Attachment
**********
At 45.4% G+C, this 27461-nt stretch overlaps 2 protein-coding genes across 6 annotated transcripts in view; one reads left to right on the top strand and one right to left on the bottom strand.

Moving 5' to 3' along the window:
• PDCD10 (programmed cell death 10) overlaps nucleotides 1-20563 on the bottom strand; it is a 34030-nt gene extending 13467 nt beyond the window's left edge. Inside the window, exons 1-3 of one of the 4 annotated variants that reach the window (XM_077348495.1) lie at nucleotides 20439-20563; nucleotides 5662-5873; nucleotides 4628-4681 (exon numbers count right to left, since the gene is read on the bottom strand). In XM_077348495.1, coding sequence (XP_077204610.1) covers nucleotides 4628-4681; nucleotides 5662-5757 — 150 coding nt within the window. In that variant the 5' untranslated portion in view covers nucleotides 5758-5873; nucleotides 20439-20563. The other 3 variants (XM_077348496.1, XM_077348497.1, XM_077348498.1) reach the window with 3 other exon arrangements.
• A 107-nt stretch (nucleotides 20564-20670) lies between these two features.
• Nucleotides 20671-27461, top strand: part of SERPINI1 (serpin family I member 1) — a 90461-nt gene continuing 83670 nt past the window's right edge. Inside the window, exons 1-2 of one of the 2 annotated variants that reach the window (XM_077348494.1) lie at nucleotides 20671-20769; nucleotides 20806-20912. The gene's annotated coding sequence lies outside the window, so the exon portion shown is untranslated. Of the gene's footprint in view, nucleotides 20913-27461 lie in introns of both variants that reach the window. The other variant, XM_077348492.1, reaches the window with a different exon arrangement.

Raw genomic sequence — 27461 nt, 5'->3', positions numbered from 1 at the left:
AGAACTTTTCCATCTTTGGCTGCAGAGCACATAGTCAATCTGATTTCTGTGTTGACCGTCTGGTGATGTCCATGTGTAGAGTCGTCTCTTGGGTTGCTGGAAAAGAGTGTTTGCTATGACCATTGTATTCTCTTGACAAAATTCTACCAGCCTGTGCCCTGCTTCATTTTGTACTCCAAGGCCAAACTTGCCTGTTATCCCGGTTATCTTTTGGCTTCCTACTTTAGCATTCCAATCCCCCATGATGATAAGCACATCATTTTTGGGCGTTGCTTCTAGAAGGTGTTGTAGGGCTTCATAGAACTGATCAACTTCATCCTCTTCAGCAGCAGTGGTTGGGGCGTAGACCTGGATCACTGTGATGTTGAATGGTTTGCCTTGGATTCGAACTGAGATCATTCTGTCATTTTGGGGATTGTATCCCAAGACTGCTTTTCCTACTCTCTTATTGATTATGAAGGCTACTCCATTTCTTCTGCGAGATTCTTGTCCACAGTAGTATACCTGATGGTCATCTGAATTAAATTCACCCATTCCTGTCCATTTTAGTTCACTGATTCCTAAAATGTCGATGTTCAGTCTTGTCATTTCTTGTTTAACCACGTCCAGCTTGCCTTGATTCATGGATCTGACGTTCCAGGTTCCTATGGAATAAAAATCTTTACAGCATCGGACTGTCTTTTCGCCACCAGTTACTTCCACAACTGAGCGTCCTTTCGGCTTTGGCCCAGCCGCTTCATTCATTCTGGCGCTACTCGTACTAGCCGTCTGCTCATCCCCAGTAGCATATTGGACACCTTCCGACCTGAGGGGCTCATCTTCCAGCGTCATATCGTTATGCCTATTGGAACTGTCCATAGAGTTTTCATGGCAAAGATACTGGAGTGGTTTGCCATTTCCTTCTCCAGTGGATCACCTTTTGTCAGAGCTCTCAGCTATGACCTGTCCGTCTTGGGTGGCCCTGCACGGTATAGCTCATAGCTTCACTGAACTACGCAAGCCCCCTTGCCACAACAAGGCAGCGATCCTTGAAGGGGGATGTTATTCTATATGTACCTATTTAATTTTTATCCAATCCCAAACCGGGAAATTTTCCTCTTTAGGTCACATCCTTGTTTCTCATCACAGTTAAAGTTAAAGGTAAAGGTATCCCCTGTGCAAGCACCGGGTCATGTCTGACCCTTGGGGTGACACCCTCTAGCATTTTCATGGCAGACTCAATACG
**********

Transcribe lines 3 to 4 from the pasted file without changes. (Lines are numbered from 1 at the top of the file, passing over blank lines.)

• PDCD10 (programmed cell death 10) overlaps nucleotides 1-20563 on the bottom strand; it is a 34030-nt gene extending 13467 nt beyond the window's left edge. Inside the window, exons 1-3 of one of the 4 annotated variants that reach the window (XM_077348495.1) lie at nucleotides 20439-20563; nucleotides 5662-5873; nucleotides 4628-4681 (exon numbers count right to left, since the gene is read on the bottom strand). In XM_077348495.1, coding sequence (XP_077204610.1) covers nucleotides 4628-4681; nucleotides 5662-5757 — 150 coding nt within the window. In that variant the 5' untranslated portion in view covers nucleotides 5758-5873; nucleotides 20439-20563. The other 3 variants (XM_077348496.1, XM_077348497.1, XM_077348498.1) reach the window with 3 other exon arrangements.
• A 107-nt stretch (nucleotides 20564-20670) lies between these two features.